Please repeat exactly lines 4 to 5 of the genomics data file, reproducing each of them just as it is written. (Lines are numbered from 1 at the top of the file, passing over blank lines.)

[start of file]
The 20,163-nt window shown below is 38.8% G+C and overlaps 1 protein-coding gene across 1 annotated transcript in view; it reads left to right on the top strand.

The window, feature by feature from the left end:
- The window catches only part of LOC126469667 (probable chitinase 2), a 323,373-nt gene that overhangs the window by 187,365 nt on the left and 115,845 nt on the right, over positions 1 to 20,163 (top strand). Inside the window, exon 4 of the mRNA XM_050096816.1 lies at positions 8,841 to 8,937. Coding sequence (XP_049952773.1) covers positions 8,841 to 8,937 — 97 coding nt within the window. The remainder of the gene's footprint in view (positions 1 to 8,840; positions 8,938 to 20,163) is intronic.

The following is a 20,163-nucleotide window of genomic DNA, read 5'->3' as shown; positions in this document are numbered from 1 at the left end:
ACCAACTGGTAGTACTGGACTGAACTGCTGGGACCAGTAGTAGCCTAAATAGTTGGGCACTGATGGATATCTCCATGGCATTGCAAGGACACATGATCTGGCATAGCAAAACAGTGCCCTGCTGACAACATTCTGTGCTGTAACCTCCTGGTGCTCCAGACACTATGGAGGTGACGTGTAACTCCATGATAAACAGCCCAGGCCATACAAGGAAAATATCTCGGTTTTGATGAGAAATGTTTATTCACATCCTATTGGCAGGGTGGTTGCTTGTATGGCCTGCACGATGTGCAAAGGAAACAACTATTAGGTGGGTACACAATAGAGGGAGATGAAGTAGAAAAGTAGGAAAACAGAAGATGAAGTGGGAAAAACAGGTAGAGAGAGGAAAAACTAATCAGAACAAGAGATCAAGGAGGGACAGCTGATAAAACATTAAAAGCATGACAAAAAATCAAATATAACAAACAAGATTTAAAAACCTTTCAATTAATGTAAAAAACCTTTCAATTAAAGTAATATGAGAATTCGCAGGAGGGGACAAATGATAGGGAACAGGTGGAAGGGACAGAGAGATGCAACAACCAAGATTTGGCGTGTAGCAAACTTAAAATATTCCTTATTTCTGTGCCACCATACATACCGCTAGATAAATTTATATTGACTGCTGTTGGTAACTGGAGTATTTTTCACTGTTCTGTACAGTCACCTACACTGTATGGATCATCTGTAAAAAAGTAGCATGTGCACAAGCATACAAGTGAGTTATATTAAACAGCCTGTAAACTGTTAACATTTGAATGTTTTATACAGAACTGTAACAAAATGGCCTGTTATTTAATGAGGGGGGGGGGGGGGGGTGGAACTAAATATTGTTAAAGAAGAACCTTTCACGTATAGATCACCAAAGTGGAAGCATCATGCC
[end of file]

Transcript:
The following is a 20,163-nucleotide window of genomic DNA, read 5'->3' as shown; positions in this document are numbered from 1 at the left end:
ACCAACTGGTAGTACTGGACTGAACTGCTGGGACCAGTAGTAGCCTAAATAGTTGGGCACTGATGGATATCTCCATGGCATTGCAAGGACACATGATCTGGCATAGCAAAACAGTGCCCTGCTGACAACATTCTGTGCTGTAACCTCCTGGTGCTCCAGACACTATGGAGGTGACGTGTAACTCCATGATAAACAGCCCAGGCCATACAAGGAAAATATCTCGGTTTTGATGAGAAATGTTTATTCACATCCTATTGGCAGGGTGGTTGCTTGTATGGCCTGCACGATGTGCAAAGGAAACAACTATTAGGTGGGTACACAATAGAGGGAGATGAAGTAGAAAAGTAGGAAAACAGAAGATGAAGTGGGAAAAACAGGTAGAGAGAGGAAAAACTAATCAGAACAAGAGATCAAGGAGGGACAGCTGATAAAACATTAAAAGCATGACAAAAAATCAAATATAACAAACAAGATTTAAAAACCTTTCAATTAATGTAAAAAACCTTTCAATTAAAGTAATATGAGAATTCGCAGGAGGGGACAAATGATAGGGAACAGGTGGAAGGGACAGAGAGATGCAACAACCAAGATTTGGCGTGTAGCAAACTTAAAATATTCCTTATTTCTGTGCCACCATACATACCGCTAGATAAATTTATATTGACTGCTGTTGGTAACTGGAGTATTTTTCACTGTTCTGTACAGTCACCTACACTGTATGGATCATCTGTAAAAAAGTAGCATGTGCACAAGCATACAAGTGAGTTATATTAAACAGCCTGTAAACTGTTAACATTTGAATGTTTTATACAGAACTGTAACAAAATGGCCTGTTATTTAATGAGGGGGGGGGGGGGGGGTGGAACTAAATATTGTTAAAGAAGAACCTTTCACGTATAGATCACCAAAGTGGAAGCATCATGCC